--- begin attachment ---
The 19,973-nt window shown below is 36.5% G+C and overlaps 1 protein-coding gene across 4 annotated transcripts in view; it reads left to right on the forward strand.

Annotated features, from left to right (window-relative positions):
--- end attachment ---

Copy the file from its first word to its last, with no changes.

The 19,973-nt window shown below is 36.5% G+C and overlaps 1 protein-coding gene across 4 annotated transcripts in view; it reads left to right on the forward strand.

Annotated features, from left to right (window-relative positions):